When the cameras go home

As we think back on Thanksgiving and look forward to Christmas, Hannukah and other upcoming holidays - as we should - let’s also think about those whose lives have been affected by Hurricane Katrina and take a look at some really miraculous work being done in Mississippi.

Although the TV news cameras have gone home, there are tens of thousands of people who have been displaced in Mississippi. Although officials from the Federal Emergency Management Agency (FEMA) announced recently [1] that 35,000 people had been successfully placed in travel trailers or mobile homes as a temporary measure, thousands of Mississippians have been left homeless with many families separated.

Mary Walker Morton, senior program officer for Vitamin Relief USA (http://www.vitaminrelief.org/), told me [2] that, “A lot of Mississippians are feeling forgotten.” Since so much of the media coverage focused on Louisiana, especially New Orleans, I can understand why people feel that way. I went to the FEMA Web site, which has a 12-image slideshow of Katrina relief efforts [3]; guess how many of the slides depicted the devastation and relief efforts in Mississippi? Not even one.

Fortunately, groups supported by companies in the dietary supplement industry, such as the Vitamin Relief USA [4] and the Vitamin Angel Alliance (http://www.vitaminangels.org/), have more than stepped up to the plate for hurricane relief and are sharing the distribution of 100,000 bottles of children’s chewable multi-vitamin/mineral supplements donated by Westbury, N.Y.-based supplement ingredient maker, Tishcon.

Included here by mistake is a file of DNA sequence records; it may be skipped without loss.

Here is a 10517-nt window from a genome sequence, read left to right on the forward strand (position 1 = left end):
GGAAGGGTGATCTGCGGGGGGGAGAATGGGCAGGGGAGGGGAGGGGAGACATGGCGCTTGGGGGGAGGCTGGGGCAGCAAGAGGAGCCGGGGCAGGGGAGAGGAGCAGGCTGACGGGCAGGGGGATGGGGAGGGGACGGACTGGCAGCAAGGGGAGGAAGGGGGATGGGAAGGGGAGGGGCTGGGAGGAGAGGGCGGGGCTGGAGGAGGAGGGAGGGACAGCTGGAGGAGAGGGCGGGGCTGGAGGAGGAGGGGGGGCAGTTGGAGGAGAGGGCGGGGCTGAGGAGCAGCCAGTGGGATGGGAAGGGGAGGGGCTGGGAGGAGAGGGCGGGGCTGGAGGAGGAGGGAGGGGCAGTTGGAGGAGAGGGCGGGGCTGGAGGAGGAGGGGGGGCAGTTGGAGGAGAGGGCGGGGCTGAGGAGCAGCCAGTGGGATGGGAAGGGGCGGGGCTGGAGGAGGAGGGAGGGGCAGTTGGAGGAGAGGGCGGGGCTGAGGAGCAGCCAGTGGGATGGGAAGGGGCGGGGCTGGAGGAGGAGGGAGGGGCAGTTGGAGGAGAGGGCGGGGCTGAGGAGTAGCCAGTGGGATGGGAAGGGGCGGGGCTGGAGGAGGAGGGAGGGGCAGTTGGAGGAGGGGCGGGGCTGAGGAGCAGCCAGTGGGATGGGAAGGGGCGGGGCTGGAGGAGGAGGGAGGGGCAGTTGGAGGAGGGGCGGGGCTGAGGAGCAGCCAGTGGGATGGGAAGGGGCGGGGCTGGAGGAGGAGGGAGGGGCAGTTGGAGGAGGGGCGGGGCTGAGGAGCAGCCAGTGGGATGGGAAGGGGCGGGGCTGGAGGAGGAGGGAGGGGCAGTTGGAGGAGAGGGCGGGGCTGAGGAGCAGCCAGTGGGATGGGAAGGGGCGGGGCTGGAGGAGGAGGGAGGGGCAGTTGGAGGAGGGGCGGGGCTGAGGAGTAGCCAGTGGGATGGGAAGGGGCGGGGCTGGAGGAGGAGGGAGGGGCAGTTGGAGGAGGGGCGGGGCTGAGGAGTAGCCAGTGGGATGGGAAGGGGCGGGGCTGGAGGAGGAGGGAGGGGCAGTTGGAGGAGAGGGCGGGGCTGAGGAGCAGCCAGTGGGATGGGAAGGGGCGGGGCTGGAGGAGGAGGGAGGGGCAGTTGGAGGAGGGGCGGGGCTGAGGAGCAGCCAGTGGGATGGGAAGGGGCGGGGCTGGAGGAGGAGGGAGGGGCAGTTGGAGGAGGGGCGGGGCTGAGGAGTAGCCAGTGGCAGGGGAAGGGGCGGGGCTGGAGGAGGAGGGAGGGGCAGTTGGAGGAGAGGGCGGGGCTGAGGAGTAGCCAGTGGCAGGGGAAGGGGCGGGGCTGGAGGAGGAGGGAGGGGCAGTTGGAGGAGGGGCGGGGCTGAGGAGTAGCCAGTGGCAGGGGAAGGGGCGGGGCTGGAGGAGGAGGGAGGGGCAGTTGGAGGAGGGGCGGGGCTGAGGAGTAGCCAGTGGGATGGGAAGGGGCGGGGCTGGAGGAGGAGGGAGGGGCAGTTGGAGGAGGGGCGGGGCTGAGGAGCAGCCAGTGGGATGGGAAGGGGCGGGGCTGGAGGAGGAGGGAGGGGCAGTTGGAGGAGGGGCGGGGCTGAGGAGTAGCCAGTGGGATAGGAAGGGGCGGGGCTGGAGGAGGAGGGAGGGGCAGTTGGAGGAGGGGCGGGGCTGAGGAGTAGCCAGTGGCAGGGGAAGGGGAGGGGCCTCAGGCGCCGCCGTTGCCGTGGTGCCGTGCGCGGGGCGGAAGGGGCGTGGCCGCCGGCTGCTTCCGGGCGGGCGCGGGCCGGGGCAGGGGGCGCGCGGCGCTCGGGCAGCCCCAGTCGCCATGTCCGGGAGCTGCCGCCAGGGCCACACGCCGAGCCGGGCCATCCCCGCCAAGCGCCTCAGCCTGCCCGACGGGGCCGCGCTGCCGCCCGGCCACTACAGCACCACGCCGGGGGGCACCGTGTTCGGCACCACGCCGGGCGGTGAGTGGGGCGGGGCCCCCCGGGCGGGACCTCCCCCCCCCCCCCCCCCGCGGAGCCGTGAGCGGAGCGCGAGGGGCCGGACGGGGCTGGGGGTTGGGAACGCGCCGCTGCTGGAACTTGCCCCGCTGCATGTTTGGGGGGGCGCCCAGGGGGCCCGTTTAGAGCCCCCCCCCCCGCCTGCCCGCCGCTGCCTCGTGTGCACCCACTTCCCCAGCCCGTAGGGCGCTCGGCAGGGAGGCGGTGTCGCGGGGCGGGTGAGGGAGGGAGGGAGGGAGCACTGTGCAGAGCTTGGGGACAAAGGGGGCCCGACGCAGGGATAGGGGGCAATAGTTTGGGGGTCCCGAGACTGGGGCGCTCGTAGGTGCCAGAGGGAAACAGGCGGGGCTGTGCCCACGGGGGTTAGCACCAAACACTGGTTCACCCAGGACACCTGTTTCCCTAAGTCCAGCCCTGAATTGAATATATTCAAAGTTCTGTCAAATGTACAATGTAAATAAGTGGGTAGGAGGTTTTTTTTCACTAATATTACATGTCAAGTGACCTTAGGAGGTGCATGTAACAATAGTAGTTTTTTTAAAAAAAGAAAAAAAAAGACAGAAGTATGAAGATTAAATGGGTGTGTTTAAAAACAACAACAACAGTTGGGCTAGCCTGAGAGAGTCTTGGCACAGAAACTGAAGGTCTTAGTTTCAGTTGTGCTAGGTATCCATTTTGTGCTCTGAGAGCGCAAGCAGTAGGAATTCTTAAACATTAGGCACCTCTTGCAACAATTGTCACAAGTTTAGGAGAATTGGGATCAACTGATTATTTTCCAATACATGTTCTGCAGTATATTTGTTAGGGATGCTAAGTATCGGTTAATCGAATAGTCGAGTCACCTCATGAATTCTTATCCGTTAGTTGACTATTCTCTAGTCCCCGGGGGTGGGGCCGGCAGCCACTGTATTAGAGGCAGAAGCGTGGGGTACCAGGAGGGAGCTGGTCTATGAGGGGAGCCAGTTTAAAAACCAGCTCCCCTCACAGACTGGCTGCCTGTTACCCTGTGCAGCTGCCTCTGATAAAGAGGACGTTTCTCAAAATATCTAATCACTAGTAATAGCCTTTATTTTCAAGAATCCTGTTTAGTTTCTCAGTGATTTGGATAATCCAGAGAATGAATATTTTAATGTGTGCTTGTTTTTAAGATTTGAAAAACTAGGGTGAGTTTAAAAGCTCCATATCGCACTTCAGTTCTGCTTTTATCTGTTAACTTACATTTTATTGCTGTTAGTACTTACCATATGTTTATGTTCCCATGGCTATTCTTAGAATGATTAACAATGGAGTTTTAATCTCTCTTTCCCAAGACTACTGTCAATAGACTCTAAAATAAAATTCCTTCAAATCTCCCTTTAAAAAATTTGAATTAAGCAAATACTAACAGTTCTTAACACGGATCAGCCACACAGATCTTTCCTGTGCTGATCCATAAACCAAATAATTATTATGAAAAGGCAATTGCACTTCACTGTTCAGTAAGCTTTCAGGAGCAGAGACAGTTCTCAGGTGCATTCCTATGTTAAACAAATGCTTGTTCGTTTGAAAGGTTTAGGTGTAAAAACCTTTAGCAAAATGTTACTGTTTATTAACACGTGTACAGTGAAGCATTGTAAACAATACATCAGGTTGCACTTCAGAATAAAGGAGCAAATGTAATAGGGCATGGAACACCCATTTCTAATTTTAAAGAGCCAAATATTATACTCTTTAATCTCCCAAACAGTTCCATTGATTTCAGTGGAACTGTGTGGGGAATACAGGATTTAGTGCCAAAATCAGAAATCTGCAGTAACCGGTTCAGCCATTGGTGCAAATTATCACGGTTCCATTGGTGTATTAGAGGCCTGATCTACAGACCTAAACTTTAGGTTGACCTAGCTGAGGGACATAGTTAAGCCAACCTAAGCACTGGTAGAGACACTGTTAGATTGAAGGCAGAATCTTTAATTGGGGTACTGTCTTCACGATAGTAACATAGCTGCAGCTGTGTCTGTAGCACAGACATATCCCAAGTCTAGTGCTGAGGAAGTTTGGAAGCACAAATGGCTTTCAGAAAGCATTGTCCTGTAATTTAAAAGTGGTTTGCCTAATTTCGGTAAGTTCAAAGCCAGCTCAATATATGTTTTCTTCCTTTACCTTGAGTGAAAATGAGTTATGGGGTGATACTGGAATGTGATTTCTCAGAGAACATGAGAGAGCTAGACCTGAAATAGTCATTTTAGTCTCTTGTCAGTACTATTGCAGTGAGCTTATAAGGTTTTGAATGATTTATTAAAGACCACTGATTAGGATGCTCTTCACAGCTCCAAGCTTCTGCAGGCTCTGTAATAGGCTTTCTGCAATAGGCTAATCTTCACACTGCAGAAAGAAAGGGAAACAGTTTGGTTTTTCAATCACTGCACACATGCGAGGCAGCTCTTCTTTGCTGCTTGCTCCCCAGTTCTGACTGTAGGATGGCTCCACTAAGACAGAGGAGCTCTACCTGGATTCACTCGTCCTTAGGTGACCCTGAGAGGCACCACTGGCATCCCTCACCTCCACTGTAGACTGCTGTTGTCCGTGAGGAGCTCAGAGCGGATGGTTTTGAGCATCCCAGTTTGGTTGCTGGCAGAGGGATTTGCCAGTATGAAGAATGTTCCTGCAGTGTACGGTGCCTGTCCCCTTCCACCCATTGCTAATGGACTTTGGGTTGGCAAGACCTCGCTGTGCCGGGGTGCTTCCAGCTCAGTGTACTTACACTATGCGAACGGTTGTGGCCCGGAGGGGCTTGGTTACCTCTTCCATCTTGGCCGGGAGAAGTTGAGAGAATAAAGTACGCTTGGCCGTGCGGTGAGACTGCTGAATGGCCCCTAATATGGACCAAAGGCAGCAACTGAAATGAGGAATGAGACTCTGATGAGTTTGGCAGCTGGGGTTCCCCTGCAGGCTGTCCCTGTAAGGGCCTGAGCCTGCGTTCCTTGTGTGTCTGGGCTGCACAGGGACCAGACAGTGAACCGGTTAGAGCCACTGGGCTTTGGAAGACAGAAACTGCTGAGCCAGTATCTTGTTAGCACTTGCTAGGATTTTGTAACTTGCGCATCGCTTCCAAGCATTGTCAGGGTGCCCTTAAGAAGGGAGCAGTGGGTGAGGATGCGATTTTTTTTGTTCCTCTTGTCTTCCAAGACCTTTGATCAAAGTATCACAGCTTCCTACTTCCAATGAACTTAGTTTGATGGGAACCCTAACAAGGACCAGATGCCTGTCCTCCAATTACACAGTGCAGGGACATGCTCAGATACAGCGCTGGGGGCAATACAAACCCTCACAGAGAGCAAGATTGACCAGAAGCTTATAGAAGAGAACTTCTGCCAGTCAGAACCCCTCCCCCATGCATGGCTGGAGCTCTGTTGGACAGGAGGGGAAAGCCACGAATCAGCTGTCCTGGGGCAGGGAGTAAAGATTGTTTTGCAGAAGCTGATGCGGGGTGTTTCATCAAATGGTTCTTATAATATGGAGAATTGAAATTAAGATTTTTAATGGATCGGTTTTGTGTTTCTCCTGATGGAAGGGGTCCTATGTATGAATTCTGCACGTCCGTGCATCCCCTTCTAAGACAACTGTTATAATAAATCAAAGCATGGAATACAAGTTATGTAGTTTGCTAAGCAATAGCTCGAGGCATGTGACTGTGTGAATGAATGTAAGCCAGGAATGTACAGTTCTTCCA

Vitamin Relief USA and its partners are helping Mississippi [4, 2]. Ruleville Elementary School Principal Bessie Gardner had made an urgent request for multivitamins for the many young evacuees streaming into her Pearl River, Mississippi-area community so that she and others, like Reverend Hall, could “help the children fight off illness and handle the stress and trauma they face.”[4]

In addition to this, tens of thousands of vitamin bottles for this vitamin relief effort are being distributed in Mississippi through the American Red Cross, a network of churches, Head Start programs and Gateway to Care (a group of 17 medical clinics for displaced victims still housed in Houston, Texas).[4]

Although FEMA is doing heroic work in the hurricane-ravaged areas, the sense I’ve gotten from people associated with relief efforts and to whom I’ve spoken is that although billions of dollars in U.S. government relief has been pledged, it’s not getting to many of the places that could use it the most, such as Mississippi and the Pearl River area.

While it is true that all of the affected states need to be supported and rebuilt, “Mississippi had the poorest of the poor even before this struck,” added Morton.[2]

When I asked Eugene Brezany, public affairs officer for FEMA based in the staging area in Jackson, Mississippi, why more efforts are not being devoted to reaching out to the thousands of people still displaced, many of whom are still living in tents, his reply was: “Our job is not to make people whole.” [6]

But ours is, isn’t it?

So this season, as we think of gifts being brought from afar and of sacred lights, let’s also look to other lights, but in this case not from a tree or a candle but from the almost magical work that’s being done in Mississippi, and elsewhere, to help those of us who may be in a tent this holiday season. “There’s huge need down there [in Mississippi] and there’s still so much that needs to be done,” Walker added.[2]

So let’s wrap those presents with a joy-filled heart, and consider giving one or two gifts that don’t require ribbon or bows but only need the click of a mouse: www.mississippirecovery.com/donate/ and http://www.vitaminrelief.org/.

May you have a blessed—and healthful—holiday!
James J. Gormley


[1] http://www.fema.gov/news/newsrelease.fema?id=20218
[2] Mary Morton, Vitamin Relief USA, personal communication, Nov. 5, 2005.
[3] http://www.fema.gov/storm/katrina/photo_katrina1.fema?id=1
[4] http://www.vitaminrelief.org/images/pdf_images/Tishcon.pdf
[5] http://www.mississippirecovery.com//donate
[6] Eugene Brezany, public affairs officer for FEMA, personal communication, Nov. 6, 2005.

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